Water Pollution Causes

Pesticides

Pesticides that get applied to farm fields and roadsides—and homeowners’ lawns
—run off into local streams and rivers or drain down into groundwater, contaminating
the fresh water that fish swim in and the water we humans drink. It’s tempting to think
this is mostly a farming problem, but on a square-foot basis, homeowners apply even more chemicals to their lawns than farmers do to their fields! Still, farming is a big contributor to this problem. In the midwestern United States, a region that is highly dependent on groundwater, water utilities spend $400 million each year to treat water for just one chemical—the pesticide Atrazine.




Fertilizers / Nutrient Pollution

Many causes of pollution, including sewage, manure, and chemical fertilizers,
contain “nutrients” such as nitrates and phosphates. Deposition of atmospheric
nitrogen (from nitrogen oxides) also causes nutrient-type water pollution.

In excess levels, nutrients over-stimulate the growth of aquatic plants and algae.
Excessive growth of these types of organisms clogs our waterways and blocks light
to deeper waters while the organisms are alive; when the organisms die, they use up dissolved oxygen as they decompose, causing oxygen-poor waters that support only diminished amounts of marine life. Such areas are commonly called dead zones.

Nutrient pollution is a particular problem in estuaries and deltas, where the runoff
that was aggregated by watersheds is finally dumped at the mouths of major rivers.

Mining

Mining causes water pollution in a number of ways:

The mining process exposes heavy metals and sulfur compounds that were previously
locked away in the earth. Rainwater leaches these compounds out of the exposed
earth, resulting in “acid mine drainage” and heavy metal pollution that can continue
long after the mining operations have ceased.

Similarly, the action of rainwater on piles of mining waste (tailings) transfers pollution
to freshwater supplies.

In the case of gold mining, cyanide is intentionally poured on piles of mined rock
(a leach heap) to chemically extract the gold from the ore. Some of the cyanide
ultimately finds its way into nearby water.

Huge pools of mining waste “slurry” are often stored behind containment dams.
If a dam leaks or bursts, water pollution is guaranteed

Sediment

When forests are “clear cut,” the root systems that previously held soil in
place die and sediment is free to run off into nearby streams, rivers, and lakes.
Thus, not only does clearcutting have serious effects on plant and animal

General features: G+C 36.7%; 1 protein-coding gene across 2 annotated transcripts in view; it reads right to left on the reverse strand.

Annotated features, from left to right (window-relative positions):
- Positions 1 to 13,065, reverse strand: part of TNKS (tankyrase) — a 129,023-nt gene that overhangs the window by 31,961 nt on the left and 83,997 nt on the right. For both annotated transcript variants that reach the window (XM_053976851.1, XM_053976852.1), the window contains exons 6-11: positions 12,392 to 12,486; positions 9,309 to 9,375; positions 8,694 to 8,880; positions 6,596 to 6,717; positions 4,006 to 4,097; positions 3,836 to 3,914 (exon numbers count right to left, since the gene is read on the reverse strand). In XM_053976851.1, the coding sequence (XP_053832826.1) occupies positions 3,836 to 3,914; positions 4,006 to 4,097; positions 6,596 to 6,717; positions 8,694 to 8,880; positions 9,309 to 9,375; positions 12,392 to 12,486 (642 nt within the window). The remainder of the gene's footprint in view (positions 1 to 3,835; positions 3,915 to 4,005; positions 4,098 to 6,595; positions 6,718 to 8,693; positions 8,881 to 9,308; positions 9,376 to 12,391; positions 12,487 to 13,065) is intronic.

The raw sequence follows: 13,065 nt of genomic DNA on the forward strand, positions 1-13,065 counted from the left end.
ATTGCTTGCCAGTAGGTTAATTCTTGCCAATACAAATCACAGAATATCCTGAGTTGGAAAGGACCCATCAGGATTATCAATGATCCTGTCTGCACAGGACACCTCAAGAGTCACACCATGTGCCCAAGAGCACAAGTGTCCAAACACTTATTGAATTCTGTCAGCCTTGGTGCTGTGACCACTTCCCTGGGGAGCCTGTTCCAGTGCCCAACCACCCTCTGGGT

biodiversity in the forest, the increased amount of sediment running off the
land into nearby bodies of water seriously affects fish and other aquatic life.
Poor farming practices that leave soil exposed to the elements also contribute
to sediment pollution in water

Plastic

Plastics and other plastic-like substances (such as nylon from fishing nets
and lines) can entangle fish, sea turtles, and marine mammals, causing pain,
injury, and even death. Plastic that has broken down into micro-particles
is now being ingested by tiny marine organisms and is moving up the marine
food chain.

Sea creatures that are killed by plastic readily decompose. The plastic does
not—it remains in the ecosystem to kill again and again

Sewage

In developing countries, an estimated 90% of wastewater is discharged directly
into rivers and streams without treatment. Even in modern countries, untreated
sewage, poorly treated sewage, or overflow from under-capacity sewage
treatment facilities can send disease-bearing water into rivers and oceans.
In the US, 850 billion gallons of raw sewage are sent into US rivers, lakes,
and bays every year by leaking sewer systems and inadequate combined
sewer/storm systems that overflow during heavy rains. Leaking septic tanks
and other sources of sewage can cause groundwater and stream contamination.

Wrap-up

There are as many causes of water pollution as man has had ingenious ideas. We’ve
provided info on the main ones above, but lest you think that’s all there is, here are
a few others that we just don’t have time to get into:

  • Poorly designed landfills
  • Road deicing salts
  • Hazardous waste sites
  • Pet feces and wild animal droppings
  • Cruise ships

Source of the article : http://www.grinningplanet.com/2005/09-06/water-pollution-causes-article.htm